Gustave Courbet, Un enterrement à Ornans, c. 1849-50, Musée d’Orsay, Paris
Just as Gustave Courbet and Jean-François Millet aggrandized peasants in the latter half of the 19th century, Web 2.0 is doing the same for the 21st century commoner. The peasant can be represented just as prominently and loudly as an Emperor or Jesus Christ, which might suggest that he might also have a voice within his respective population and not be degraded to the lowest rank in any given hierarchical pyramid. It can be argued that the average creator of a YouTube video might get even more attention than a political or religious figure. We all know that President Obama’s embracing of Web 2.0 culture helped win him the election. Ashton Kutcher is the most widely followed person on twitter, with almost 3 million followers, and Fred is still the most widely subscribed YouTuber, with almost 1.3 million subscribers. The White House’s official YouTube channel has just under 80,000 followers.
The commoner can be celebrated and used to subversively challenge hierarchical conventions of power. Just as a handful of early modernist French artists — Barbizon painters, Impressionists, Post-Impressionists, Realists — challenged the institution of the French Academy, or just as the Third Estate — the most populous group with the smallest voice — was the catalyst and major force in overthrowing the establishment of the Ancien Regime, Web 2.0, YouTube, social networking, and reality television are too challenging old power structures.
Jacques-Louis David, Le Premier Consul franchissant les Alpes au col du Grand-Saint-Bernard, 1800, Château du Malmaison, France; Antoine-Jean Gros, Bonaparte visitant les pestiférés de Jaffa le 11 mars 1799, c. 1804, Musée du Louvre, Paris
When Jacques-Louis David or Antoine-Jean Gros painted Napoléon Bonaparte towards the end of the 18th century, they had to create a myth around the figure of the French Emperor. He had to be shown in the most respectable manner, not only because he was the most powerful man in Europe, but because he was paying for the creation of the tableau. Yet he was dependant upon artists, just as Louis XIV or Julius Caesar was, to disseminate his myth and folklore. He himself was incapable of visually representing himself to all of Europe alone.
Artists, on the other hand, were a peculiar case because they could create their own image. They could depict themselves however they wished, be it in front of the canvas or in nature, as a God or misunderstood artist, beautiful or ugly, idealized or veristic. The way they fashioned their skin, hair, environment, or clothing played into this premeditated image.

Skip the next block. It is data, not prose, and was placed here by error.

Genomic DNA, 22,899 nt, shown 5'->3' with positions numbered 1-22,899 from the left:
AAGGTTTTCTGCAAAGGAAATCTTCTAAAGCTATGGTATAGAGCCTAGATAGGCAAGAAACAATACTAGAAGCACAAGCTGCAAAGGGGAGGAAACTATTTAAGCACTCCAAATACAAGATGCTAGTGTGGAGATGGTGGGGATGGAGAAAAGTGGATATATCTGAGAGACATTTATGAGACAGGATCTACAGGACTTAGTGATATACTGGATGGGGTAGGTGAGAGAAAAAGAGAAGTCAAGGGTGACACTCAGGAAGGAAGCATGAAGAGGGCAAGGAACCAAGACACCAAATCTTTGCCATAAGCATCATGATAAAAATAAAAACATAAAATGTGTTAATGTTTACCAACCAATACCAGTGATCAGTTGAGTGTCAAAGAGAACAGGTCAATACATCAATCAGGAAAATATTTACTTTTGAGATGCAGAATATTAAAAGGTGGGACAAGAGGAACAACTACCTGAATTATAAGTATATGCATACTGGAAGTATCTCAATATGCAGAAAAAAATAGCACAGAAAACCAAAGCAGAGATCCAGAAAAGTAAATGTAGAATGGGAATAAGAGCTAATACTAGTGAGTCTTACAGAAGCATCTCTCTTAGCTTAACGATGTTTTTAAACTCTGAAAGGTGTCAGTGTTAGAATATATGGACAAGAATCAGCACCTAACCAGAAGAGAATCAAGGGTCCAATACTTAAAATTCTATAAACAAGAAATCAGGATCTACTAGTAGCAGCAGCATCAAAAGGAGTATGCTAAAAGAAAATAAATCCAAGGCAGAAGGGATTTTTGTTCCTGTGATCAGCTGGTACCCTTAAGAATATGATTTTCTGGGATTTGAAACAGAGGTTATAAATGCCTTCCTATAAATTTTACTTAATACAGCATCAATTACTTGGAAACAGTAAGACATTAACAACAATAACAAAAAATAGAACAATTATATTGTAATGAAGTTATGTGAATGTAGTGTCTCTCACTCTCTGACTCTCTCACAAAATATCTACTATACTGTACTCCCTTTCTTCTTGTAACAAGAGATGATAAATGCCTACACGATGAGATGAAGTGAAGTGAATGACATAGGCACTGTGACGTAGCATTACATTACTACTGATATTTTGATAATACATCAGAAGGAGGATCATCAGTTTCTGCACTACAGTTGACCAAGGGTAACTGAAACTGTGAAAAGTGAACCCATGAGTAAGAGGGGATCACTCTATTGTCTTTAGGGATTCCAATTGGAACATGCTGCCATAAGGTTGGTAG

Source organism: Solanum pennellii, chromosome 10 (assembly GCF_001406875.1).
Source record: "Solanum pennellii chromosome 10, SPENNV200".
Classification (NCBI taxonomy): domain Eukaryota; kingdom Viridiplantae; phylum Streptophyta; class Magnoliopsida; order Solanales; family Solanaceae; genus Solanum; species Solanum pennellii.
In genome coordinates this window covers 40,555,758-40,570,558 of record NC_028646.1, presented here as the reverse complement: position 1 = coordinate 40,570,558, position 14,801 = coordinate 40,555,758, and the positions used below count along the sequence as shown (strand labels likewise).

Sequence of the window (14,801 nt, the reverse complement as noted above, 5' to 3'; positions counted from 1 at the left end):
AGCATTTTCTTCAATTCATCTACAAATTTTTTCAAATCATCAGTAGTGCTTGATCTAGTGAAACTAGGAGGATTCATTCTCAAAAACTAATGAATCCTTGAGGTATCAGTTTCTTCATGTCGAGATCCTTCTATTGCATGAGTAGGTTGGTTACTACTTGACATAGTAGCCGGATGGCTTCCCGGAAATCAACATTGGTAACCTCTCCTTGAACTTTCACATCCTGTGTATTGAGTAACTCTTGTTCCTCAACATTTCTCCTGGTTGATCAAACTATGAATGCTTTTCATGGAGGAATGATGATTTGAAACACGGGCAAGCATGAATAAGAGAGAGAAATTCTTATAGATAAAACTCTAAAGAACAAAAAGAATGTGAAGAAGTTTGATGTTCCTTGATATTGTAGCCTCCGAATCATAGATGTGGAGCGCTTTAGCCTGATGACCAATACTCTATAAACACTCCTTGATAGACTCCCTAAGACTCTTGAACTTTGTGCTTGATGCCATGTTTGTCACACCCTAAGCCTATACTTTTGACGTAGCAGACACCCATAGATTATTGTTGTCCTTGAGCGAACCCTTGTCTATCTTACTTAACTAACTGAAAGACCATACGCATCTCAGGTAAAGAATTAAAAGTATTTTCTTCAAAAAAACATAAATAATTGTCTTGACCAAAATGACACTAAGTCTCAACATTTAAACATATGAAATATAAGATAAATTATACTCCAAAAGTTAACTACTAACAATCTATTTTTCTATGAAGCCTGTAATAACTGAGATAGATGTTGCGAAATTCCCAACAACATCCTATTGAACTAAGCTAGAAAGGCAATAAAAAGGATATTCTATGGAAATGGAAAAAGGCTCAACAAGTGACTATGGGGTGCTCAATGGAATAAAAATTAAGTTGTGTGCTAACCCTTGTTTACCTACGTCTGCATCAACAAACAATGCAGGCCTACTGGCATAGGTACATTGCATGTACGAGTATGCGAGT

Self-portraits abound throughout the history of art. From Albrecht Dürer’s Christ-like self-portrait to Courbet’s L’Atelier du peintre, artists have always used their creative skills at constructing their own image and legend, controlling viewers’ perceptions of themselves. It is no coincidence that as history has approached present day, representational and sociopolitical power has moved away from the few kings, popes, and aristocrats to the masses. That is, the earliest people depicted tended to be Gods or those with the means (either monetary, political, or artistic) to commission a portrait. With the social, economic, and political upheavals of the 18th and 19th centuries, power moved into the masses and artistic control followed suite. YouTube and the idea of a user-generated era falls into this larger subversion of social hierarchies.
The desire to have oneself painted, photographed, or depicted in any artistic mode (or have control over his own sociopolitical economic destiny) is not new to human existence. It has been around since the dawn of art, but the means in which people can now project their image into the world and have it seen by literally millions of people is something very new. Even with the birth of photography, only the affluent with access to new technological and chemical resources had the means to have their portrait taken.
But as technologies have progressed, evolved, and inadvertently become cheaper and more democratic, the shift in power has always seemed to trickle back down to the masses. It seems as though Web 2.0 is finally beginning to assert itself as a veritable force that is challenging many of the oldest established power structures. Artists, politicians, musicians, scientists, writers, and advocates alike are challenging old-formed institutions and industries by utilizing the newest (free) technologies made available to them.
As journalists have less and less access into Iran, major media outlets are beginning to turn to “citizen journalism” for more information. Iran’s oppressive government is now being subverted through Twitter, Facebook, and YouTube. Blogs are disseminating unprecedented amounts of information with the most simple of means.
It’s interesting to see how these new platforms are being used in ways that were completely unheard of just a few years ago. I feel as though I never saw serious, didactic footage on YouTube or read anything truly important on blogs. It’s very exciting and I hope that more empowering things come from these new technological resources.